Jacob Goldstein

Jacob Goldstein is an NPR correspondent and co-host of the Planet Money podcast.

Jacob's interest in technology and the changing nature of work has led him to stories on UPS, the Luddites, and the history of light. His aversion to paying retail has led him to stories on Costco, Spirit Airlines, and index funds.

He also contributed to the Planet Money T-shirt and oil projects, and to an episode of This American Life that asked: What is money? Ira Glass called it "the most stoner question" ever posed on the show.

Before coming to NPR, Jacob was a staff writer at the Wall Street Journal, the Miami Herald, and the Bozeman Daily Chronicle. He has also written for the New York Times Magazine. He has a bachelor's degree in English from Stanford and a master's in journalism from Columbia.

Illmind is a music producer. He isn't famous. He doesn't DJ at festivals in front of huge crowds. He's not best friends with Drake. But the producers who do DJ for huge crowds, who are best friends with Drake — they know Illmind. They use his sounds. They text him when they're working on a song that needs a little something.

Aspiring producers who want to be famous — they also know Illmind. Some of them pay hundreds of dollars and fly across the country just to sit in a room with him and hear what he thinks of their work.

Warning: This episode has explicit language, for unavoidable and soon-to-be obvious reasons.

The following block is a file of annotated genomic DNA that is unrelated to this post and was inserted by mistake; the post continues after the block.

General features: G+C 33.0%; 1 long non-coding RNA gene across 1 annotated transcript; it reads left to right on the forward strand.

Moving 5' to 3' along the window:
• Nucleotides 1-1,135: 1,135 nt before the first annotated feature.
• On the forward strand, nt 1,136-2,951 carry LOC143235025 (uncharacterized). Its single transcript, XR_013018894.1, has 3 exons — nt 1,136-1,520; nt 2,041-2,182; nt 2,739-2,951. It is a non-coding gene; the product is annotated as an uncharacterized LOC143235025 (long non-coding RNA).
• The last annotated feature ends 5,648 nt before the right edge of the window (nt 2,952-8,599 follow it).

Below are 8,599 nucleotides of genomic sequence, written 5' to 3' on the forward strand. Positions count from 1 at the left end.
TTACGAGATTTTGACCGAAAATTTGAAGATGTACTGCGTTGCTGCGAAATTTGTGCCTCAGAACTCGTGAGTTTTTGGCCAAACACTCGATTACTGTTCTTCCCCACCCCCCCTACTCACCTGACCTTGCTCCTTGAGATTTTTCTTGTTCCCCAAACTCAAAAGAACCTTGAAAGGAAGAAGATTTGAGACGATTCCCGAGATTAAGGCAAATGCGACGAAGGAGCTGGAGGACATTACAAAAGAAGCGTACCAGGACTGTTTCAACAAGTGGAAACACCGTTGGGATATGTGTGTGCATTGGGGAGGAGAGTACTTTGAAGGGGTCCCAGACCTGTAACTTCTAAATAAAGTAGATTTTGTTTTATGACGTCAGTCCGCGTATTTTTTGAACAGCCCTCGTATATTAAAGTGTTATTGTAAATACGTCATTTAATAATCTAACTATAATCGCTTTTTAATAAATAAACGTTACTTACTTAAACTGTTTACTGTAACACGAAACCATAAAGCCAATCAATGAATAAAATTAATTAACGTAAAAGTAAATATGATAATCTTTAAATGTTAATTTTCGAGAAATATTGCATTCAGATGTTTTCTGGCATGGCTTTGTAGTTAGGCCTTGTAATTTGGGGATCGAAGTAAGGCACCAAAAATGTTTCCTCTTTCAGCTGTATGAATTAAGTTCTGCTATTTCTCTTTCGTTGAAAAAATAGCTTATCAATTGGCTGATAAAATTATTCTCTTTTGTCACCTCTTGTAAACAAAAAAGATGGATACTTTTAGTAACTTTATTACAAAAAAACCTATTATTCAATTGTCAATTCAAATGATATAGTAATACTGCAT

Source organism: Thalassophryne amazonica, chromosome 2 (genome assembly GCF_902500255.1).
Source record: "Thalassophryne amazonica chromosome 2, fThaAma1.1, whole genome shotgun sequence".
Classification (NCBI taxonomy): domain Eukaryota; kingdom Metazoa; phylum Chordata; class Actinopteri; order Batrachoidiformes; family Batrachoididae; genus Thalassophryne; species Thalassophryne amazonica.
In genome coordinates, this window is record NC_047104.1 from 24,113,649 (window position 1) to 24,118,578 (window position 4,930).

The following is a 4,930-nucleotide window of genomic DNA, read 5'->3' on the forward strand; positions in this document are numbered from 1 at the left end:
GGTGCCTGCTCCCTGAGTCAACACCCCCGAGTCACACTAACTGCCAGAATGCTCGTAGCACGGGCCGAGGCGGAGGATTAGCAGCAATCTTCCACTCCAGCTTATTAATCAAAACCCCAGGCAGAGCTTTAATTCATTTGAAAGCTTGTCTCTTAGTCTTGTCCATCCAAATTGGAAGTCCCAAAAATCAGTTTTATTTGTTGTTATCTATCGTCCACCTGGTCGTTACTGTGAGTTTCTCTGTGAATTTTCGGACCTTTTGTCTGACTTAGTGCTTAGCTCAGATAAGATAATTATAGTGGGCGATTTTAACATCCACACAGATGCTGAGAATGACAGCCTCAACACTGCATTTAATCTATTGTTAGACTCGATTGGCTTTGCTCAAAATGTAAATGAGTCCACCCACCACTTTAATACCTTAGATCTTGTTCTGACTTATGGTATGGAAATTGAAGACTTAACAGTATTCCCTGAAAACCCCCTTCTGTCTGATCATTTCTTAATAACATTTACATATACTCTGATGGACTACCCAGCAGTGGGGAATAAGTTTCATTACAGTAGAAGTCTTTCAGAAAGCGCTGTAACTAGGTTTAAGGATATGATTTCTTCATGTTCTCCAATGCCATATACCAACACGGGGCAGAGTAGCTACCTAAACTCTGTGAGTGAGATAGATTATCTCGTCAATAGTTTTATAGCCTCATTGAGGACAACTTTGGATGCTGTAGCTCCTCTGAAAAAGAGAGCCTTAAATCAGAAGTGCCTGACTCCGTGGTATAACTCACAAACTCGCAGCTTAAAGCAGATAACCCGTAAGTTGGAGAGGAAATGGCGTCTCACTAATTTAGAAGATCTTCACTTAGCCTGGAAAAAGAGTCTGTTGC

Growing up in California, Simon Tam had some tough moments. He was Chinese-American, and in middle school, kids called him all kinds of racial slurs.

Those moments stuck with him.

Simon grew up, and eventually started a band that was beginning to take off. He decided on a band name that said something about being Asian. Something that asserted an identity. He picked "The Slants," as a way to own a stereotype and turn it into something completely different.

Episode 772: Small Change

May 19, 2017

Here is a thing we hear approximately every day: The world is changing faster than ever before. Robert Gordon doesn't buy it.

He's an economist who has spent decades studying technological change and economic growth in America. He argues that, contrary to popular belief, the world is not changing faster than ever before. In fact, it's not even changing as fast as it was 100 years ago.

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Hillary Clinton and Donald Trump do not agree on much. But they do seem to agree on one thing.

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DONALD TRUMP: TPP, the trade deal, Trans-Pacific Partnership, a horrible deal for our country.

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